PODCAST: All you need to know about the incinerator debate

The proposed incinerator site at Saddlebow. Picture: Ian Burt. The proposed incinerator site at Saddlebow. Picture: Ian Burt.

David Powles
Monday, April 7, 2014
8:11 AM

One of the biggest controversies in Norfolk in recent years could draw to a conclusion on Monday when councillors meet to vote on whether to scrap plans for an incinerator in King’s Lynn.

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Norfolk County Council officers have recommended that members of the full council vote for such a move to happen, which would be to the delight of those who have fought against it.

Ahead of the meeting, Dan Grimmer, public affairs correspondent, talks to David Powles, digital editor, about the saga.

• Conservative councillors told to stay away unless they intend to back controversial incinerator plan

• EDP comment: Do the right thing - Crunch time comes for the fate of unpopular incinerator

9 comments

  • Brian. Eric Pickles office will be listening to the meeting tomorrow on EDP24 Twitter. The pro-lobby need to move with the times and realise recycling rates have increased and will disadvantage counties opting for burn and bankrupt technology.

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    NCIS

    Sunday, April 6, 2014

  • When the Incinerator issue is finally terminated, will the ratepayers of Norfolk be given the reasons why the Council's legal advisers advocated entering into a contract with such onerous penalty clauses ?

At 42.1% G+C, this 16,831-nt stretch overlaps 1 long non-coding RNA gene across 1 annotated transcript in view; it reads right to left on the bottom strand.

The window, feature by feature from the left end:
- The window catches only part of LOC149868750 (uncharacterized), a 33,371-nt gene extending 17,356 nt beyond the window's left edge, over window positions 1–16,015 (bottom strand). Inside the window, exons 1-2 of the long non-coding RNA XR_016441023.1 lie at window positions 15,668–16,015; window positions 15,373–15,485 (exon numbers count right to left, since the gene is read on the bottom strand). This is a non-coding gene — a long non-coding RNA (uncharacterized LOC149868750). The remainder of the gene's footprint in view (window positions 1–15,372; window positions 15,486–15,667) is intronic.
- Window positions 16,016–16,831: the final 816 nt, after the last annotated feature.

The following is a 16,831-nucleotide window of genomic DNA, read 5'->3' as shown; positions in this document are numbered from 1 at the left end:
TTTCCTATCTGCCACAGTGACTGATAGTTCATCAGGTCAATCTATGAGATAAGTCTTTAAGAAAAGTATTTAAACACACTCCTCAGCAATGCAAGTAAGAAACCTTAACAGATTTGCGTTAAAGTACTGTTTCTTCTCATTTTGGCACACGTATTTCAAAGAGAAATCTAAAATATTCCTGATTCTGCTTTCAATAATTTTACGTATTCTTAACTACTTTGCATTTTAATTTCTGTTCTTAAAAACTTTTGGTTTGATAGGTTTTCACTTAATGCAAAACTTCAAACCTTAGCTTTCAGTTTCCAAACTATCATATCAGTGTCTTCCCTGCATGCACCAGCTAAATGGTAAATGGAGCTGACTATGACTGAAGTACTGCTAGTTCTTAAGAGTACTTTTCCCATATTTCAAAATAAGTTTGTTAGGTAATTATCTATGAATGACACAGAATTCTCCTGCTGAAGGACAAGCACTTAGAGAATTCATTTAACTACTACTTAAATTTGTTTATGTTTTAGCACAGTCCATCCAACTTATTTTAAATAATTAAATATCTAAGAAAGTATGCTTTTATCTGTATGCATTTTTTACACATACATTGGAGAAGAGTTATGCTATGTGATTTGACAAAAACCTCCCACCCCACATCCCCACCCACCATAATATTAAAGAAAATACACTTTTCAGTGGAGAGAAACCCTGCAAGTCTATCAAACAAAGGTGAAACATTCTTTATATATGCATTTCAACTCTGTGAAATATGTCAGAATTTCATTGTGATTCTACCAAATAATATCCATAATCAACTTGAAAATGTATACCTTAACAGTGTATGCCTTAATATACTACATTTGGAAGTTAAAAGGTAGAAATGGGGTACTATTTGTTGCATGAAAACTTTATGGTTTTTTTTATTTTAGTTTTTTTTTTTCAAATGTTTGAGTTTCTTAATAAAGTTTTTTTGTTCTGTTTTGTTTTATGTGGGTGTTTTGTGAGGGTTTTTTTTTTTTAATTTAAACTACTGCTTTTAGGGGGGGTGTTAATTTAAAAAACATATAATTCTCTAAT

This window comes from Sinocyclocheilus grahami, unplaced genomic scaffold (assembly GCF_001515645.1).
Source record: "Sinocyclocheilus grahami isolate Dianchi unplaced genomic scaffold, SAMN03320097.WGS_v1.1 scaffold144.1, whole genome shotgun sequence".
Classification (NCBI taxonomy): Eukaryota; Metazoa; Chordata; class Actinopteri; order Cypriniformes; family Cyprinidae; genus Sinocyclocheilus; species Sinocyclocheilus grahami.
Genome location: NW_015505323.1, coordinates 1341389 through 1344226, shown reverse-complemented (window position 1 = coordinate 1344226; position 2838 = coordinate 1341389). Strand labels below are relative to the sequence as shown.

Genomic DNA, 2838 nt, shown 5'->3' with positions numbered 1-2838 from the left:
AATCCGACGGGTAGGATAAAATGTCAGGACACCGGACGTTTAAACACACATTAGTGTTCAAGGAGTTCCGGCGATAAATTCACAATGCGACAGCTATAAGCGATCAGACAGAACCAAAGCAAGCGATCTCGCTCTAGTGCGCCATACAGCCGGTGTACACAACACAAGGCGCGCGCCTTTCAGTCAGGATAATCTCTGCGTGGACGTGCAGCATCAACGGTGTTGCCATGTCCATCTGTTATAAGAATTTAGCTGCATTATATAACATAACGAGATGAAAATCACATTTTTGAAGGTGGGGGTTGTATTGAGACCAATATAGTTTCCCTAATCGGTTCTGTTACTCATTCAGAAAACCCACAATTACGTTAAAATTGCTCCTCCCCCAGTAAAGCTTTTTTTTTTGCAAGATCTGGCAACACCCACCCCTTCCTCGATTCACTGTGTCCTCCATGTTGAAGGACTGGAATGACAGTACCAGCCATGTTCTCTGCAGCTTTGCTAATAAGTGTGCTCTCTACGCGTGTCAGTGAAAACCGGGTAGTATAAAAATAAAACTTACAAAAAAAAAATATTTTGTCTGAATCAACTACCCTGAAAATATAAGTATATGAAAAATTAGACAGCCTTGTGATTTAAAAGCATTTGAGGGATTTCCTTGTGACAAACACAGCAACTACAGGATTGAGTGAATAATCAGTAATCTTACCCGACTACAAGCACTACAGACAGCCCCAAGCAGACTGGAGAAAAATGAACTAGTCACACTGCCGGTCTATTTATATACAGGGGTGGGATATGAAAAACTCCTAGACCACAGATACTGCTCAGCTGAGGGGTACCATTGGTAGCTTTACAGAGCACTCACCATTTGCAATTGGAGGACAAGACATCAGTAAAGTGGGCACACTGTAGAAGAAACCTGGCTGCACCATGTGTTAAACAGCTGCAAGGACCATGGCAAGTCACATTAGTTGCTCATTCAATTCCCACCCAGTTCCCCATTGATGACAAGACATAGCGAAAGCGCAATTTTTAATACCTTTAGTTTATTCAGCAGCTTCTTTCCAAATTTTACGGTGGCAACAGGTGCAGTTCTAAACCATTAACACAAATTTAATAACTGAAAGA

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    john lillburn

    Friday, April 4, 2014

  • When the Incinerator issue is finally terminated, will the ratepayers of Norfolk be given the reasons why the Council's legal advisers advocated entering into a contract with such onerous penalty clauses ?

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    john lillburn

    Friday, April 4, 2014

  • Many councillors have fell into the trap of old pals act or cronyism and do not want to rock the boat or lose face. Strong willed councillors can do deals behind closed doors sealed with a few Gin and Tonics and a formality to vote at county hall. How many meetings have you been to and many councillors do not know what day it is, or sleep through proceedings to be woken up and reminded to support or reject. The benefit of this for inexperienced lazy or inexperienced councillors, you do not have to tax your brain by reading the planning application and benefit of being paid handsomely for attending a meeting.

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    wattonlad

    Sunday, April 6, 2014

  • Brian and NCIS.. Defra withdrawal of funds and now NCC officials say no, is a rude awakening for the county to ditch the burner but some councillors do not want to admit defeat and plough on squandering tax payer’s money.

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    Alan Allan

    Sunday, April 6, 2014